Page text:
Australia’s worsening East Coast gas crisis

Andrew Munro 14 March 2017 NEWS

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As gas prices skyrocket, both homes and businesses are set to take a hit.

When faced with the specter of sharply rising gas prices, a lot of households made the decision to switch off or switch away for good, with it no longer being a cost-effective option. A lot of businesses, however, don't have that option. There are a lot of industrial companies in Australia for whom gas represents as much as 40% of their costs.

Based on data from Department of Industry commissioned reports, and predictions from the 5th Annual Australian Domestic Gas Outlook conference in 2017, here's what we can expect from wholesale gas prices as soon as this year. Here East Coast average refers to prices for NSW and Victoria alone.

Wholesale industry gas prices almost doubled between 2015-2017, and are now set to increase by even more in a much shorter time.

It's worth noting that if anything, the "predicted upcoming average" is a conservative estimate, as it's already the price reality for many industries who are being offered wholesale gas spot prices of $20/GJ, when they're being supplied at all. Prices are set to rise much faster than anyone predicted, largely as a result of the lack of diversity in the market, and the "triple whammy" of circumstance and decision-making that's upended everything.

The triple whammy to gas prices

Three factors in tandem have struck the market.

  • The introduction of LNG changed gas flows and the domestic market
  • Oil prices fell further and faster than predicted, leading to withdrawn investments and holding back gas exploration
  • Regulatory uncertainty and exploration restrictions are delaying the introduction of new gas supplies

All of these in combination are causing prices to rise higher, and faster, than many businesses anticipated.

What it all means for consumers

Obviously residential gas users can expect price hikes as well, especially as gas supplies that were previously destined for residential use are diverted to businesses that depend on it, and are willing to pay more. The other carry-on effects, however, may be more severe.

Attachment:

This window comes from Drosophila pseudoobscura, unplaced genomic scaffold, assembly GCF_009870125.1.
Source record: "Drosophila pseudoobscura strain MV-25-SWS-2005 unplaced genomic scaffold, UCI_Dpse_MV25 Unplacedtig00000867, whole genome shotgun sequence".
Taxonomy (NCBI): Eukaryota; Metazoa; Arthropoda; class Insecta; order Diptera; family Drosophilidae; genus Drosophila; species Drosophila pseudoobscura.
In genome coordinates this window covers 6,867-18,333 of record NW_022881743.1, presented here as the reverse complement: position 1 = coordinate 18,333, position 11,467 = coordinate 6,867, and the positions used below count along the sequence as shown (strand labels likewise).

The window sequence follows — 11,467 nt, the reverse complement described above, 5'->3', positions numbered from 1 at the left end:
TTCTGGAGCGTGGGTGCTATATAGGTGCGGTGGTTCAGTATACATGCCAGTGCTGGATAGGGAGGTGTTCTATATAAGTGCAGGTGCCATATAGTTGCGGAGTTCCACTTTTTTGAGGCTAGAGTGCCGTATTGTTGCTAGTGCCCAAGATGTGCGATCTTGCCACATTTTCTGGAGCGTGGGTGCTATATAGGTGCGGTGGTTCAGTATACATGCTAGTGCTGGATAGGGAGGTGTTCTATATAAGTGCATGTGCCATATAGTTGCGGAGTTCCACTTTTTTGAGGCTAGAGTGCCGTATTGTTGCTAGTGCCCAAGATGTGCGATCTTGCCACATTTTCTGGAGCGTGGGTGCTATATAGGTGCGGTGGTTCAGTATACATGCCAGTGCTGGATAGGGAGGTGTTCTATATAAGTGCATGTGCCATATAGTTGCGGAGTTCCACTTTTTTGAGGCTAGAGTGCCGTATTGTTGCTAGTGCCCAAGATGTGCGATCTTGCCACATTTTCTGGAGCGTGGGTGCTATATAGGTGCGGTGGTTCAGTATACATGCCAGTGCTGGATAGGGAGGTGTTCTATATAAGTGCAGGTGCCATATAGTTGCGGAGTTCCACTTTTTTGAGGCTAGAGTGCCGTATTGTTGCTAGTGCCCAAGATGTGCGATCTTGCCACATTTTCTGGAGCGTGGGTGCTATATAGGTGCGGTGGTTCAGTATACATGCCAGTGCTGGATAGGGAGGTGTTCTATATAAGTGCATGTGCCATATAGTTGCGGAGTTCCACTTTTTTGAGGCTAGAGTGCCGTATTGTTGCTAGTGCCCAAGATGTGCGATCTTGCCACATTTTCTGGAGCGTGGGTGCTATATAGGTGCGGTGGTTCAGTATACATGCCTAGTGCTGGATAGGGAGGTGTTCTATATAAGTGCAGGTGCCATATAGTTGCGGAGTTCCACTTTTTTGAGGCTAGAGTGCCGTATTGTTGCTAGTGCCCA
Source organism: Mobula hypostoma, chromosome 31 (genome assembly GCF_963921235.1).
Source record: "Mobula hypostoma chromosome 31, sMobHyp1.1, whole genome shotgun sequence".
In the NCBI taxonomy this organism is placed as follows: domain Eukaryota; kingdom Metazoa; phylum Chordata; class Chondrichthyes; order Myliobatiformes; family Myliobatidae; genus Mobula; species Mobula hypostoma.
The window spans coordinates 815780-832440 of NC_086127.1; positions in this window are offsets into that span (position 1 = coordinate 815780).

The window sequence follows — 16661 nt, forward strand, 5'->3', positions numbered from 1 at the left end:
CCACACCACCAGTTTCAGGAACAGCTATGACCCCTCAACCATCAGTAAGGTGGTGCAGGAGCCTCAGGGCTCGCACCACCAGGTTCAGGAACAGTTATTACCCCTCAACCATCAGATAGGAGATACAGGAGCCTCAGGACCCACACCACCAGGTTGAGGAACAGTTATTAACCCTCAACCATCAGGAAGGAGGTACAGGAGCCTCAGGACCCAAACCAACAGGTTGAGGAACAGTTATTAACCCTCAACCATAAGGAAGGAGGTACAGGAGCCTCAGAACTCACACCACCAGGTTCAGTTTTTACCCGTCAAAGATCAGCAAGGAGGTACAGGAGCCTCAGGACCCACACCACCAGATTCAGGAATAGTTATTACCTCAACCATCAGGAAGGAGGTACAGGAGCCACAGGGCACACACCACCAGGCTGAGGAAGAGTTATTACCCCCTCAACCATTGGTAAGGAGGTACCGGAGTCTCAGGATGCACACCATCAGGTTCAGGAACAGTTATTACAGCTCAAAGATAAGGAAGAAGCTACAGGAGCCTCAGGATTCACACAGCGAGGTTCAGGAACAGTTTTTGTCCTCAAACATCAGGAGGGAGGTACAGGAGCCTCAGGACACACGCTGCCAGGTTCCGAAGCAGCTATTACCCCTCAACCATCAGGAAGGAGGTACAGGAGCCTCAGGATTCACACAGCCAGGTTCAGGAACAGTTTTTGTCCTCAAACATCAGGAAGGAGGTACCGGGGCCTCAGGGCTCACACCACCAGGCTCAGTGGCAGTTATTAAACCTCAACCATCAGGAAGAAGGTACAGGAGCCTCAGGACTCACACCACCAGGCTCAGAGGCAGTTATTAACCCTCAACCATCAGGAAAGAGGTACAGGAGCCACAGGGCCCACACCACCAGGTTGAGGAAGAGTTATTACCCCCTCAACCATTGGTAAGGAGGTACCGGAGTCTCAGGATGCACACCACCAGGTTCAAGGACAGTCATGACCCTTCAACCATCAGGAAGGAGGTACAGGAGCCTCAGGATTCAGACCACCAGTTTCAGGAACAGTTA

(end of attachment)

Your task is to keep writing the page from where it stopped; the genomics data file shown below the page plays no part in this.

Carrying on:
With so many mining industries, chemical operations, construction materials producers and many more depending on gas supply, it's possible that prices will rise across a range of industries that depend on the materials, driving prices up across construction, manufacturing and more. Meanwhile, the necessary cost cutting may take the form of layoffs and withdrawn ventures that may otherwise have created a lot of jobs.

Similarly, overseas businesses looking to open operations in Australia may be turned away by the high, and largely unpredictable, cost of industrial gas.

In the words of Mr Sims, Australian Competition & Consumer Commission chairman, "The outlook for gas supply is now even worse than it was a year ago; indeed, our worst fears are being realised."

There's no telling what might happen going forwards, whether state or federal policies will do any part to help mitigate it, whether Australia's gas exports will slow to help ease the burden and what it all means. At the very least, however, it might be time for home gas users to start bargain hunting for alternative better plans.

If you're looking forward to construction or renovation, fixed rate construction loans might also be a way of securing rates against the current market. Similarly, vacant land loans might be an effective way of snapping up a desirable lot without needing to start investing in construction right away, with materials prices and therefore building costs looking uncertain.

For SMEs, especially those who might depend on affected materials or gas supplies, it might be a good idea to re-examine your current financing, such as by looking into a flexible line of credit rather, and casting a wider net than just the big banks to find a more effective deal.

What's going to happen, and how Australian businesses will or won't adapt is still anyone's guess.

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